Hobson traced the inspiration for Consenting Adult to her receipt of two letters from her younger son, Christopher. She received his first letter in 1958, when Christopher was an accomplished high school senior preparing to matriculate at Harvard University. In it, Christopher informed his mother of his homosexuality. The second letter arrived in 1970, when Christopher was nearly thirty and finishing his doctorate in English literature. In this second letter, Christopher, who had become deeply involved in the gay and lesbian rights movement, informed his mother that he was coming out as gay. For Laura Hobson, these two letters—the first from a teenage boy, the second from an adult man— marked the beginning and end points of a journey of acceptance for both parent and child. As she wrote in her memoir, Laura Z. Laura Z. (Hobson)[Laura Z] (1983,1986), “for twelve years his secret had been my secret…and it [began] to occur to me that Christopher’s life was not the only one that had been changed by the decision [to come out].”

In 1970, Hobson began the research that would ultimately be instrumental to the composition of Consenting Adult. She had read many novels about homosexuality. While appreciating the work of Mary Renault, Gore Vidal, and James Baldwin, among others, Hobson noted that “in all those books, one person had always been missing—a parent.” With the novel’s central character, Tessa Lynn, acting as Hobson’s acknowledged surrogate, Hobson began writing Consenting Adult to correct what she called the “orphanhood” of gay and lesbian characters in literature.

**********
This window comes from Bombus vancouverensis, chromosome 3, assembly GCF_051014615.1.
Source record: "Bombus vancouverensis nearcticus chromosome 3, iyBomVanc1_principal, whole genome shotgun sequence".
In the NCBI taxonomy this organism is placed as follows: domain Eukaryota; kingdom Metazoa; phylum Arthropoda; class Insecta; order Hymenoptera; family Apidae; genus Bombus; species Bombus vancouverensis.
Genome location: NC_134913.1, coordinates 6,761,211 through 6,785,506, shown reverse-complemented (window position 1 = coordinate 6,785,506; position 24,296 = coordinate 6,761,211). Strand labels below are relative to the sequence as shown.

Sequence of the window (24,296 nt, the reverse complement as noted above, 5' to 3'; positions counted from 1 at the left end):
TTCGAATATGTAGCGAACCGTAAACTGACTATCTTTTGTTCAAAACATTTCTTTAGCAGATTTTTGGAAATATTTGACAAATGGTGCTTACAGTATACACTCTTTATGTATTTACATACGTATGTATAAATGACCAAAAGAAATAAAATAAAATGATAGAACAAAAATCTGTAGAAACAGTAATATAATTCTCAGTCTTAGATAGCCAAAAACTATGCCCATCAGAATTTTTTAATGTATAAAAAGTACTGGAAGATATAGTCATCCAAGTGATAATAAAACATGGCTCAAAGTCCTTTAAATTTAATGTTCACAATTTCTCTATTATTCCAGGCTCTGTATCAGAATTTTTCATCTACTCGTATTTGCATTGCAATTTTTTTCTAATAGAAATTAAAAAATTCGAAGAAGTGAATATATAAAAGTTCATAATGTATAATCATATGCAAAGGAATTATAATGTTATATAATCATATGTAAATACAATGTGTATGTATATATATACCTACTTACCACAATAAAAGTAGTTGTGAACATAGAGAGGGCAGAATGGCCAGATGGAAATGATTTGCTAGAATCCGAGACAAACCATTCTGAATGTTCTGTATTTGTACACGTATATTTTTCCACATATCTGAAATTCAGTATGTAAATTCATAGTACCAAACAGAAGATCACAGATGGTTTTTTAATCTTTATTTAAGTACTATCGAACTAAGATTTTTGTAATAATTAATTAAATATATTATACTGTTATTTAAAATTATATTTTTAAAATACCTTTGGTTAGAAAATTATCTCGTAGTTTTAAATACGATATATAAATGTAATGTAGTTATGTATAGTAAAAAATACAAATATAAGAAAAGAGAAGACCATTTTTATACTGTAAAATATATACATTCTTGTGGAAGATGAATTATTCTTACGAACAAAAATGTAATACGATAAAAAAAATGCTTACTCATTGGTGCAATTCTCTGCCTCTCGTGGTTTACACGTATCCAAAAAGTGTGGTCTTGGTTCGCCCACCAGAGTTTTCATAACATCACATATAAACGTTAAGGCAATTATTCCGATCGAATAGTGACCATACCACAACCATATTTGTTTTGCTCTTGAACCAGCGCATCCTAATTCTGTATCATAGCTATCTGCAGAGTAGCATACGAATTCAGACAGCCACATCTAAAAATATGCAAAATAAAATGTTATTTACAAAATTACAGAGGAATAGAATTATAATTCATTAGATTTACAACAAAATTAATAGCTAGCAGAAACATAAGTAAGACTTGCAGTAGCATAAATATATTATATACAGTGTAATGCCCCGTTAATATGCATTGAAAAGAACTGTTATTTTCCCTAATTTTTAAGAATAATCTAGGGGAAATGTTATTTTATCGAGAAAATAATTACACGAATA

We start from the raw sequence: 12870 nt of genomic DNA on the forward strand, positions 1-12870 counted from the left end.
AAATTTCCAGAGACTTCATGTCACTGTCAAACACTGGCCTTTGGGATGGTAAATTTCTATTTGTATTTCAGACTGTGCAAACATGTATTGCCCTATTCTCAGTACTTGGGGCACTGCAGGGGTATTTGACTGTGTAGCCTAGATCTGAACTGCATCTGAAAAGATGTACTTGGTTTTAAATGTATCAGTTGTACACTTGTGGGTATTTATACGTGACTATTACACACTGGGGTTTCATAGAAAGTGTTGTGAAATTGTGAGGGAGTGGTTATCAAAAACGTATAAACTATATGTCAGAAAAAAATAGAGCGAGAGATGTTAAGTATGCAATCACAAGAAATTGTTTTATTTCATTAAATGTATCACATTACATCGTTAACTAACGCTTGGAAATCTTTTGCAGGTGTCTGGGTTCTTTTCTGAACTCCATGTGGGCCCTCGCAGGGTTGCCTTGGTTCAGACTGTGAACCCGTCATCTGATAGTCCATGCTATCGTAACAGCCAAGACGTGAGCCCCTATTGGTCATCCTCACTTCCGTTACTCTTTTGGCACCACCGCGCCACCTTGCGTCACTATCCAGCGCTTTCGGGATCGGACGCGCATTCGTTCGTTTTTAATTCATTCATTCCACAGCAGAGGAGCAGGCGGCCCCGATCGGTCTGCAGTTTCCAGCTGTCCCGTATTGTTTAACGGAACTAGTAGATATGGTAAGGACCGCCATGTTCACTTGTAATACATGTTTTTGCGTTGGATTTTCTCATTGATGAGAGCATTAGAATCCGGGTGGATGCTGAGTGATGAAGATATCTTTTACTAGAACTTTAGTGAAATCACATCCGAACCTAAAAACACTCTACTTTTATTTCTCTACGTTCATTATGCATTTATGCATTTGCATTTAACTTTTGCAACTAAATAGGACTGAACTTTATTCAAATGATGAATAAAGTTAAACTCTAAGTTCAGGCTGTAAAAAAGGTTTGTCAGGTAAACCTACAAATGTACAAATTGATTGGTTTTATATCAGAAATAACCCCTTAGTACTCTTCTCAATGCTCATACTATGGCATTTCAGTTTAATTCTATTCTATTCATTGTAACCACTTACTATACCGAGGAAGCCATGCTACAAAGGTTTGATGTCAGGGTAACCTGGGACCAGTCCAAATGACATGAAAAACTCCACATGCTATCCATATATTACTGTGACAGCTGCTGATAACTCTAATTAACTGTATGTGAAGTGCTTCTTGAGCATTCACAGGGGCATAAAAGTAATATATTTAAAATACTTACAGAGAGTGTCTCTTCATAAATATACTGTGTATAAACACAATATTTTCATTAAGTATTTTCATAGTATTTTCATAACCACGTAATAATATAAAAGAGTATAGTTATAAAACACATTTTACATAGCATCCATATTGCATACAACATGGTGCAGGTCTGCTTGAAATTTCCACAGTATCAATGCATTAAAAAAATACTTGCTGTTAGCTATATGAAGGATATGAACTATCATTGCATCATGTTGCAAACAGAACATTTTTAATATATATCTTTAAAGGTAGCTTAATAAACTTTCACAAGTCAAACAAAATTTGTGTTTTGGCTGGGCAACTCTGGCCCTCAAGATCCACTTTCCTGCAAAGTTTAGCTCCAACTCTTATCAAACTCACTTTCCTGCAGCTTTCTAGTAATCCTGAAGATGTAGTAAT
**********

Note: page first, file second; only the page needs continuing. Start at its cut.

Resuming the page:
Consenting Adult received the best and most widespread reviews of Hobson’s career. She had received “as many as eight or ten” letters per day from parents who identified with having a gay or lesbian child, from gays and lesbians inspired to write coming-out letters to their own parents, and (most numerous of all) from young people discovering that they too were gay or lesbian. Few of Hobson’s fans could have known, however, that Christopher Hobson, whose own letters inspired his mother’s novel, was less than pleased with Consenting Adult, and the novel’s publication led to an extended period of estrangement between the author and her younger son.

Hobson’s more-famous Gentleman’s Agreement was made into an Oscar-winning film (1947), which had entered production even as Hobson’s novel was still arriving in stores for the first time. Consenting Adult, however, struggled, despite constant interest from producers, to enter film or television production for nearly a decade. Finally, in February of 1985, barely one year before the author’s death, ABC-TV broadcast the television movie Consenting Adult. Consenting Adult (television movie) The television adaptation updated the story by a decade, transplanted the action from New York City to Seattle, Washington, and featured actors Marlo Thomas and Martin Sheen, both of whom are social-justice advocates, as Tessa and Ken Lynn.